Vaginal Care Over a Lifetime

Vaginal Care Over a Lifetime

Let’s start off by clarifying the anatomy of the female genitalia. The vagina itself is an internal organ that is a muscular tube which leads to the uterus. This is the area where a penis may enter, or a child may exit during vaginal birth. The outer part of the female anatomy is called the vulva. People often confuse the vulva as the vagina, but really it is its own separate entity. The vulva, also referred to as the “lips,” is composed of the labia minora and labia majora. The clitoris, as well as the urethra, are also located in the vulvar area.

The vagina is a unique and dynamic part of the female anatomy with its own special environment. It has a finely tuned ecosystem, one that is self-cleaning and maintained like a well-oiled machine. The vagina maintains its own pH, creates moisture and lubrication, and performs a balancing act of keeping the good bacteria and ridding itself of the bad bacteria on a daily basis. It truly is a one-of-a-kind structure of the female body.

Knowing how to care for such a delicate and complex organ is a very important aspect of maintaining feminine health. Knowing the ins and outs of the vagina, and what occurs to it during your lifetime, will help you to keep healthy and become better in tune with your body. From your reproductive years to menopause, it is of the utmost importance to know your vagina well, and to take care of your vaginal health throughout your lifetime.

Your Vagina Through the Ages

Childhood

In a newborn girl, the exterior portion of the vagina, the vulva, may appear to be swollen or enlarged. This is due to the exposure of the mother’s hormones in utero. As the female child begins to grow, their hormones will wear off, and the vulva will return to a normal size and appearance. During childhood, there are generally no changes in the appearance of the vulva until the onset of puberty.

Puberty

Puberty is a natural process that involves the physical, emotional, and sexual transition from childhood into adulthood.[1] Puberty usually starts between the ages of 8-13 and ends by age 14.[2] During this time, the breasts begin to enlarge, the vulva becomes larger and more pronounced, pubic hair appears, and the vaginal skin becomes more pigmented. Approximately two years after the onset of breast development, girls may experience their first period (menarche), at an average age of 12-13 years old.[2] These changes occur due to estrogen, the hormone responsible for the development of a female’s sex characteristics. Puberty is the time where the vagina prepares for womanhood and reproduction.

Reproductive years

The reproductive years are when a woman’s body prepares to have a child.[3] Monthly menstrual cycles occur, and the female body is fully developed and ready to house a child in its womb.[3] At this point, the breasts are fully matured to allow for breastfeeding, and the hips begin to widen to prepare for vaginal delivery if a woman were to become pregnant. During this time, it is important for women to maintain their health by refraining from tobacco use, maintaining a healthy body weight, and limiting alcohol consumption, as they directly correlate with female reproductive health.[4] If a woman chooses to have a child, it is important that she participates in healthy behaviors that promote reproductive wellness. This is done in order to optimize the overall health of both mother and baby.[4]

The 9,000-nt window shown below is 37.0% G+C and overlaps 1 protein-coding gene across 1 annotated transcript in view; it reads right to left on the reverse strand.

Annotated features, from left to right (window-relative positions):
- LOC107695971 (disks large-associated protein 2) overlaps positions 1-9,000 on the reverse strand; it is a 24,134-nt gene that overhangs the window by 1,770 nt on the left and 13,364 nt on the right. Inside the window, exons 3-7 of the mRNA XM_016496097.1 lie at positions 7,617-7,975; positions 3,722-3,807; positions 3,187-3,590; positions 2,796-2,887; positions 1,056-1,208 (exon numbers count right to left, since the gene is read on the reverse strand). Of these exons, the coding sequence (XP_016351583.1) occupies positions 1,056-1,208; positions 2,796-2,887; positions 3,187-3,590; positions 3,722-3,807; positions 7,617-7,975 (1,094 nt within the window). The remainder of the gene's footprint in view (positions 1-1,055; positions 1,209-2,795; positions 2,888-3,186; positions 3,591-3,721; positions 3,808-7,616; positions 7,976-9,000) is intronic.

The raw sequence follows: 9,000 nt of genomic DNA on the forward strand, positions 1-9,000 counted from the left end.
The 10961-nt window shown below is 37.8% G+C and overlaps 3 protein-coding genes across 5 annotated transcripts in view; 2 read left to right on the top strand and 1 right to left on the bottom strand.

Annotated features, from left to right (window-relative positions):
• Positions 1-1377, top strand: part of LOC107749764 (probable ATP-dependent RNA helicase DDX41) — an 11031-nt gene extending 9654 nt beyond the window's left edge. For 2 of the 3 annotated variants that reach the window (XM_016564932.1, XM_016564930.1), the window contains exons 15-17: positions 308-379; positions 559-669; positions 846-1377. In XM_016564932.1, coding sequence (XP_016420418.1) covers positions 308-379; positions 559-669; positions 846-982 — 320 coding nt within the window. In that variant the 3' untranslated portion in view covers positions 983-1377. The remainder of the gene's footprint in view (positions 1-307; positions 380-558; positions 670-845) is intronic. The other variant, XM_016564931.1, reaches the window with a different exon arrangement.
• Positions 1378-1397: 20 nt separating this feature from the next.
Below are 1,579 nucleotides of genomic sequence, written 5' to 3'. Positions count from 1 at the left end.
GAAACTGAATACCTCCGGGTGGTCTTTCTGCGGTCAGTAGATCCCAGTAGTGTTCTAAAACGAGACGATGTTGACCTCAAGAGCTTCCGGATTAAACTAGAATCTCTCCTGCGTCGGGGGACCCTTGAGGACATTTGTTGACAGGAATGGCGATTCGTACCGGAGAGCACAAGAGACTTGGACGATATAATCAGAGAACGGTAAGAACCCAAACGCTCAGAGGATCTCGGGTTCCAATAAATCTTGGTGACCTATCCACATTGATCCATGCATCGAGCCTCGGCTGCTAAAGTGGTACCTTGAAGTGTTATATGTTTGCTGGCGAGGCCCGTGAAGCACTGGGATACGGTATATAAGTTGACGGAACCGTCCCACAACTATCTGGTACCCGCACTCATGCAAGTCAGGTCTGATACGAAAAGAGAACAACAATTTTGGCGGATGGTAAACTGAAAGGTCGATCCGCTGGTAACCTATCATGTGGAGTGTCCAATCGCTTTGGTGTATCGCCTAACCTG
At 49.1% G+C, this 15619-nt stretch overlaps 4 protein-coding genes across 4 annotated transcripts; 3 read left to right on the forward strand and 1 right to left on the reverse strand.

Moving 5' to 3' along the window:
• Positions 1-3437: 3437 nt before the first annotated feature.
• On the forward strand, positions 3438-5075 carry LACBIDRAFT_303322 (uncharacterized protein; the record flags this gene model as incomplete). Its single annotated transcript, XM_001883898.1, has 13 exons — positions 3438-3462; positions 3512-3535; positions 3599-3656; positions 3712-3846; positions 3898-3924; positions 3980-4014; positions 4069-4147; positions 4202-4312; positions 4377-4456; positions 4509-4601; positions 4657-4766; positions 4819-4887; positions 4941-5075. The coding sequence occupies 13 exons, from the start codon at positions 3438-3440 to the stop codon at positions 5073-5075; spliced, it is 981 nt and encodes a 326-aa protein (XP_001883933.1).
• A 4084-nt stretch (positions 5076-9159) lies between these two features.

Menopause

There are three stages in menopause: perimenopause, menopause, and post menopause. Unlike puberty, where estrogen begins to peak and cause female development, in menopause, estrogen begins to decline and causes a different set of female bodily changes.

Perimenopause occurs 3-5 years before menopause, around the age of 50. During this time, estrogen begins to decline and women may experience symptoms of hot flashes, insomnia, night sweats, mood changes, and vaginal dryness.[5]  The transition from perimenopause to menopause varies among women, but can take anywhere from 1-3 years. Technically, a woman enters menopause after she has missed her period for 12 straight months.

During this time, all women experience different and unique symptoms as they transition. Menopause and post menopause are very similar, however in post menopause, after hormone levels has stabilized, women are at a higher risk of osteopenia, osteoporosis, and heart disease due to the decline in estrogen.[6]

Table 1. Vaginal Changes Through the Ages

 

Stage

 

 Changes

 Childhood

  • No changes in the appearance of the vulva until the onset of puberty
  • The external genitalia grow proportionately along with the rest of the body

 Puberty

  • Breast development occurs
  • Pubic hair formation
  • Onset of menses

 Reproductive

  • The body is preparing to house a fetus
  • These changes include fully developed breasts, more regular menstrual cycles, and widening of the hips to prepare for future vaginal deliveries